National Parks Tour: Crazy Horse Memorial

Monday, September 6, 2021 (continued)

As Chuck and I were going down the aisle looking for our seat assignment, another couple said “you are in the front!” Surprise! Not expecting to be up front, we had overlooked the name sign, so we backtracked up the aisle. Chuck and I are in the first seat of the bus on the door side. The view out the front window is excellent. We don’t have a long travel day today, but we’ll be first off the bus for the sights (and the bathrooms).

We have not really had a problem sitting anywhere on the bus. The sound system and the video system has worked well so we can hear Al clearly even if we are in the back of the bus.

Crazy Horse Memorial is only 16 miles from the Custer State Park, but it takes about 40 minutes to get there. We went back through the town of Custer, and it wasn’t long before I could spot the Memorial in the distance.

When we arrived, Chuck and I decided to take the shuttle to the base of the Memorial before we toured the Visitor Center. That choice was a good decision because when we got back, the line for the shuttles was very long.

There was no construction going on today as it is Labor Day. However, our guide said that they now have 15 people working on the Memorial – the largest crew they have ever had. They work on any nice day available all year long. But he said there are not that many nice weather days in South Dakota. Today was perfect weather-wise and according to him we got very lucky.

We could see the scaffolding and the heavy equipment up there. He told us that they are currently concentrating their work on the arm of Crazy Horse. He showed us some of the tools that they are using. I was surprised to hear that they use very little dynamite now. Much of the work is very precise.

As he said, it is better to take longer and chip away small bits because it would be very difficult trying to fix a spot where you took out too much. Chuck being very familiar with the granite industry recognized and understood the processes the guide was discussing.

The inevitable question of “when it is going to be finished?” was answered by “we have short-range plans” and “long-range plans” that we are working from, but we don’t have an exact end date. When it is finished, it will be 641 ft long and 563 ft tall.

You can take guided hikes to the top of the Memorial for $125. However, twice a year (September and June) they hold fund-raising 10K hikes and the entrance fee is much cheaper. He has been on three of those hikes.

Hikers follow dirt trails and gravel work roads up to the Crazy Horse Mountain Carving. The turn-around point is on the Arm of Crazy Horse directly in front of the nine-story-high face. The next 10K hike is to be September 26th. Don’t think we will make that one (or any future ones).

The whole complex and its employees is funded by gate fees, sale of items, fund-raisers, and private grants. The sculptor’s family, who run the complex and oversee the construction, have continued to honor his wishes, and have refused both state and federal government funds because they want to avoid any government control.

Al told us that the federal government has funds available for the Lakota tribe but so far, the elders have refused to access it. He told us they believe they will have to cede control of what they have if they ever accept those funds.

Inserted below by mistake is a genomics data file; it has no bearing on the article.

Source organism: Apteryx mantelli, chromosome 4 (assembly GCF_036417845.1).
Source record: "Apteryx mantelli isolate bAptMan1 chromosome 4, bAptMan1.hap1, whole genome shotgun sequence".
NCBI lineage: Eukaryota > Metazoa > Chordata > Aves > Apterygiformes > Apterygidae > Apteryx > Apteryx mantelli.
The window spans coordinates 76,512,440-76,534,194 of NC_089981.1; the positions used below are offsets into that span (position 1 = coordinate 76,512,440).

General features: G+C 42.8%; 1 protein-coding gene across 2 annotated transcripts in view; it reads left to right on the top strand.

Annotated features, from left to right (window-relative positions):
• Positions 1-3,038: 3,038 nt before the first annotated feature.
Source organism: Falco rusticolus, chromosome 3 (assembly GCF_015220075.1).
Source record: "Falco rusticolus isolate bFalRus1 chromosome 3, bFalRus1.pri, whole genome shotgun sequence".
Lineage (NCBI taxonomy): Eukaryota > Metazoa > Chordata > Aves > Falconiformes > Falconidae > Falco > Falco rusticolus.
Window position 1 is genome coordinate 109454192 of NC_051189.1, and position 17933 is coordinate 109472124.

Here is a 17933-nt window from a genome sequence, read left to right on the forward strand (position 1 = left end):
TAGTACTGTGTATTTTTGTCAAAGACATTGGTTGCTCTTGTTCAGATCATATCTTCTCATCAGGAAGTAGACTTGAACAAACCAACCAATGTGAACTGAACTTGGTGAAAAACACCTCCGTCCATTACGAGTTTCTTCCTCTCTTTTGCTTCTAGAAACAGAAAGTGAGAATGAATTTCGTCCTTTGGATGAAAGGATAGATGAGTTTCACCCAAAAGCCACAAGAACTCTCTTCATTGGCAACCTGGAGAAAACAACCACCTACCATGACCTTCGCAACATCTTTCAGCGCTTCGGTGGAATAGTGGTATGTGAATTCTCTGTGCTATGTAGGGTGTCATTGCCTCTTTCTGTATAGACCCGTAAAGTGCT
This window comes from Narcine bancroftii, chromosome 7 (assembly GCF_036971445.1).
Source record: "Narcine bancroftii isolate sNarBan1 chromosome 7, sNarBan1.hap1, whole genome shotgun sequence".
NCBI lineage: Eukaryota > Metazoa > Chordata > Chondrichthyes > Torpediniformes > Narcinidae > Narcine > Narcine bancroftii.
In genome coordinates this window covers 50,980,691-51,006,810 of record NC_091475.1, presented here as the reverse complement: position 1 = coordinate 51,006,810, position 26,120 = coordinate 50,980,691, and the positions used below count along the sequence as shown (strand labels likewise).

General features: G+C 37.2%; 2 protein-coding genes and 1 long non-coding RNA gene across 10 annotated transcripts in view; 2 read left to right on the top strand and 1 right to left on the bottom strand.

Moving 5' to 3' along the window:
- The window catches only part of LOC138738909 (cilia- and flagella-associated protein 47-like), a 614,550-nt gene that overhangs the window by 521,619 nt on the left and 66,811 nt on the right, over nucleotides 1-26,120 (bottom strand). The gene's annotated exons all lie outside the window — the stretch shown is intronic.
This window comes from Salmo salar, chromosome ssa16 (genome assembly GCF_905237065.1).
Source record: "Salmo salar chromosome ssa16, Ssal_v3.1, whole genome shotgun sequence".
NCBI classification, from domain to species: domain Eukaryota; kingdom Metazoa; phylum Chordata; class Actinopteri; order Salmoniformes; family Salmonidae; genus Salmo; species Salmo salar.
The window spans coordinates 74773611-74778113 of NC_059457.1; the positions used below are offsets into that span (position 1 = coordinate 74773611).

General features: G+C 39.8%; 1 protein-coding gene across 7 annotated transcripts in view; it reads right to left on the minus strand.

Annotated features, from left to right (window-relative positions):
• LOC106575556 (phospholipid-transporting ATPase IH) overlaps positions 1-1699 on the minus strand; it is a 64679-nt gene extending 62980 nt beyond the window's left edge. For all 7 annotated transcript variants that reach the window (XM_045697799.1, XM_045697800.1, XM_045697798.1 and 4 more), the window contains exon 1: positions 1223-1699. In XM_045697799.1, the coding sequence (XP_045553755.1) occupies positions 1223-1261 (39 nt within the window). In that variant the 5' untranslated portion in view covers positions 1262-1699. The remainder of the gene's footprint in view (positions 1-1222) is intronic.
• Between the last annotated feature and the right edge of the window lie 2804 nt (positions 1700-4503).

Before we left to go back to the Visitor Center, one of the shuttle passengers took out a ram’s horn from his backpack and spent a few minutes blowing it. Mournful sound. He said blowing the horn was a “healing ritual for the nations” that he was doing at as many national parks as he could. Interesting. I hope it helps.

Once we got back from the Memorial, we took time to walk through the Visitor Complex. There were many rooms and exhibits that featured the sculptor, his family, and Native Americans in the complex. We could have spent a much longer time studying the items in each room if we had the time.

There was even a display where you could take a chunk of granite that came from the Memorial with you. Wade would not have been happy if I suddenly stuck a large rock into my already 45-pound suitcase. Some people were getting them. I bought a very light weight Christmas ornament. Don’t think Wade will notice the extra ounce in my bag.

I took random pictures throughout the complex:

Indian Museum of North America:

Veranda Area:

Original Sculptor and Family Log Home Area:

Sculptor at different stages of his life.

Nature Gates (207 Brass Silhouettes of Animals):

We really enjoyed our time here. Would love one day to be able to see the finished Memorial but I’m being overly optimistic.

Next up – Mount Rushmore

Travel Trivia

Crazy Horse Memorial

The purpose of the Crazy Horse Memorial is to honor the culture and traditions of living Native Americans. Its creation was the dream of sculptor Korczak Ziolkowski (who had worked with Borglum on Mount Rushmore), and Lakota Chief Henry Standing Bear. They dedicated the memorial in June of 1948.

It is being carved out of Thunderhead Mountain. The elevation on the Mountain is 6,532 feet above sea level and is the 27th highest mountain in South Dakota. It is made of pegmatite granite and was chosen by Ziolkowski and Standing Bear for the Crazy Horse Memorial

Ziolkowski died in 1982. His family buried him in a tomb at the base of the mountain he was carving.

*Trivia provided by Wikipedia, Globus, and Crazy Horse Memorial documents

Author: mmmtravelmemories

A retired college administrator who loves to travel. I write to remember the experiences and, I hope, to inspire others to make their own travel memories.

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